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    February 26, 2015

    Debaltsevo: Junta’s Stalingrad


    Debaltsevo: Junta’s Stalingrad

    By Klim_Vo

    Translated from Russian by J.Hawk

    Junta’s losses over the last month stagger the imagination.

    DPR Ministry of Defense published data concerning the losses of Ukrainian occupation forces which they suffered during battles with Novorossia’s defenders in the vicinity of Debaltsevo and on other sectors of the front between January 12 and February 20.

    Occupier losses include 10,940 killed and wounded (including 4110 killed), and 1178 prisoners of war.

    Equipment losses are also staggering. The invaders have lost the following quantities of equipment:

    299 tanks (28 captured intact at Debaltsevo)

    38 self-propelled howitzers (12 captured)

    4 2S7 Pion 203mm self-propelled cannon (3 captured)

    4 2S3 Akatsiya 152mm SP howitzers

    3 2S1 Gvozdika 122mm SP howitzers

    151 BMPs (33 captured)

    115 BTRs (30 captured)

    24 Grad 122mm MRLs (15 captured at Debaltsevo)

    1 Smerch 300mm MRL

    205 towed artillery pieces

    36 120mm mortars

    16 ZU-23-2 anti-aircraft guns (captured at Debaltsevo)

    6 MT-LB tracked APCs and prime movers.

    2 BRDMs

    4 BMDs

    290 motor vehicles (145 captured)

    In addition, the junta lost 3 Su-25 attack aircraft, 1 helicopter, and 4 UAVs.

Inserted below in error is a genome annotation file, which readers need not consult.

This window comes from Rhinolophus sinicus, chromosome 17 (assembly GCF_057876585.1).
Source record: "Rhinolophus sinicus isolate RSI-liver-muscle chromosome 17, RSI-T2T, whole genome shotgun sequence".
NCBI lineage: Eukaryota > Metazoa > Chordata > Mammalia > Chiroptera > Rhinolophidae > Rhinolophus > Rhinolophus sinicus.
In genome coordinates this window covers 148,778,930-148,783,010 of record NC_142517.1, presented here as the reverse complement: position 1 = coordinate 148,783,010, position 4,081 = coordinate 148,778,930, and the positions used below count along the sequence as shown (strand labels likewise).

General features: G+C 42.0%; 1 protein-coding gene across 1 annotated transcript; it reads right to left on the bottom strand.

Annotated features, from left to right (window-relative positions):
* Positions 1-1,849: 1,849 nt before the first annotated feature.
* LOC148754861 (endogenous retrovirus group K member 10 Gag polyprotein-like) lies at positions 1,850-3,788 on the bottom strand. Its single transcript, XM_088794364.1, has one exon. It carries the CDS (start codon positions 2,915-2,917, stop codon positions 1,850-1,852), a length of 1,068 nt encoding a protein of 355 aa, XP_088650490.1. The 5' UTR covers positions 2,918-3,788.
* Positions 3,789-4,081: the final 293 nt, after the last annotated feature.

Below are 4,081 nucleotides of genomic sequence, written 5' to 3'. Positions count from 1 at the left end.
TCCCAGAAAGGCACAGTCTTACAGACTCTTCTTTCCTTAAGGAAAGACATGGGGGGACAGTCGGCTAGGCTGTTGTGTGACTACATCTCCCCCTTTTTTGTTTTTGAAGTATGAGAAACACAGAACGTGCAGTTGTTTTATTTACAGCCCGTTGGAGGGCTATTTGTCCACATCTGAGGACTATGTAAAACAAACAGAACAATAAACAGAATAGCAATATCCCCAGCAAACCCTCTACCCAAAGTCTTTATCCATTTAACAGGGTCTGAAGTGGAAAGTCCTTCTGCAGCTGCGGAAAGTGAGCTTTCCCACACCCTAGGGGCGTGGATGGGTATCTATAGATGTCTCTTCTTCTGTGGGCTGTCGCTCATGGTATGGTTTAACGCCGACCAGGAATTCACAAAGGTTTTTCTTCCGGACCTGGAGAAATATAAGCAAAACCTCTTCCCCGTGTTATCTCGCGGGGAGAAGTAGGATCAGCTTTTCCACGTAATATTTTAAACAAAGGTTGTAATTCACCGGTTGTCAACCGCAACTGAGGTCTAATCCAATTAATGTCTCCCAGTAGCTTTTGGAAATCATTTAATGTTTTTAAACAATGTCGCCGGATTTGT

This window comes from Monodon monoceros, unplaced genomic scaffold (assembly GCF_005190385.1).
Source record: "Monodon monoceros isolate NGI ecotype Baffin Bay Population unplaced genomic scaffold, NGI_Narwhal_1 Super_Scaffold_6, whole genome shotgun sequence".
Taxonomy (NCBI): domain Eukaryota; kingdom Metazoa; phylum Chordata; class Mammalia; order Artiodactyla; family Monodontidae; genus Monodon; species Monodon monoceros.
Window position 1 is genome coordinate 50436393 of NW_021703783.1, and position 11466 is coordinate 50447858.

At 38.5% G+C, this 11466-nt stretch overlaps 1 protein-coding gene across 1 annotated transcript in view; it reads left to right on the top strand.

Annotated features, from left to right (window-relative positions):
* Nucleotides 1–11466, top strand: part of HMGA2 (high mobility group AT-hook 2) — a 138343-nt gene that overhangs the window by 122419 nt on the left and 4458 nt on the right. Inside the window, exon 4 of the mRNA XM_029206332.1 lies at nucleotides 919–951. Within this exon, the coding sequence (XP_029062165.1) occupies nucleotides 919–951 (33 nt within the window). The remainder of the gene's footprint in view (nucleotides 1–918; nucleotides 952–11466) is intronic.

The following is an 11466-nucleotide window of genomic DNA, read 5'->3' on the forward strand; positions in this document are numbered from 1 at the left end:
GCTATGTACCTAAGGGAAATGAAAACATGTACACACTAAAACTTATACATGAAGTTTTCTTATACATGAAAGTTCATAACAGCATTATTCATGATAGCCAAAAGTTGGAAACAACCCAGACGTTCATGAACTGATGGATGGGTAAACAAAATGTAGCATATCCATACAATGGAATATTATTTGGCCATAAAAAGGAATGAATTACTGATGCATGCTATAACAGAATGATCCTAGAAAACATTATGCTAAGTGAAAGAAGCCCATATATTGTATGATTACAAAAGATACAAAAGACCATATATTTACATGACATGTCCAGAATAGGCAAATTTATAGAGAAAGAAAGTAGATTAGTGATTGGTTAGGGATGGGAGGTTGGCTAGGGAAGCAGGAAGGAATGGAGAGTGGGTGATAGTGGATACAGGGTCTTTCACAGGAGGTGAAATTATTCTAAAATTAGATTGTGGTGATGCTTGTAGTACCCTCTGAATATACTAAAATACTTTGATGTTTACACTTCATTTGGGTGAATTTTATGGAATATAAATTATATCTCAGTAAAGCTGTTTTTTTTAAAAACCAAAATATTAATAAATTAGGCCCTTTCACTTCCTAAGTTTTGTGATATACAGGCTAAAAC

The Ukrainian military had abandoned a state-of-the-art counter-mortar radar supplied by the United States.

    J.Hawk’s Comment: It’s difficult to say to what extent this data is accurate, especially when it comes to the estimates of killed and wounded, many of  whom became casualties due to Novorossia artillery fire against targets behind the front lines. However, photographic evidence from several blogs suggests these figures are correct within an order of magnitude. Every major engagement saw the battlefield littered with destroyed and abandoned UAF vehicles. The Debaltsevo cauldron’s rate of losses was even higher, since the vast majority of equipment the UAF sent there had to be left behind.

    Arguably this victory is even more important as, in addition to he obvious morale effect on both sides, it quite effectively deprived the UAF of the physical ability to conduct offensive military operations (not that they were all that impressive to begin with), and even to offer effective defense against a Novorossia offensive. This is why Ukrainian officials are scouring the world for weapons, and why the West is concerned about Novorossia’s designs on the rest of Ukraine. And, let's face it, the surest sign that Ukraine is on the brink of military collapse is when NATO begins to talk about the Russian Army allegedly operating in Eastern Ukraine.

    However, it does not appear that Novorossia is going to press its military advantage. To start with, its government has major problems to deal with, due to the damage caused by Ukrainian artillery bombardments of civilian areas. In contrast to Ukraine, Novorossia's government plans to establish its legitimacy by actually governing and making the country a place fit for human habitation. Secondly, Ukraine’s economic crisis is deepening, which will either force a change of policy or, should that fail to materialize, a change of regime. At the moment, the latter scenario seems the more likely of the two.
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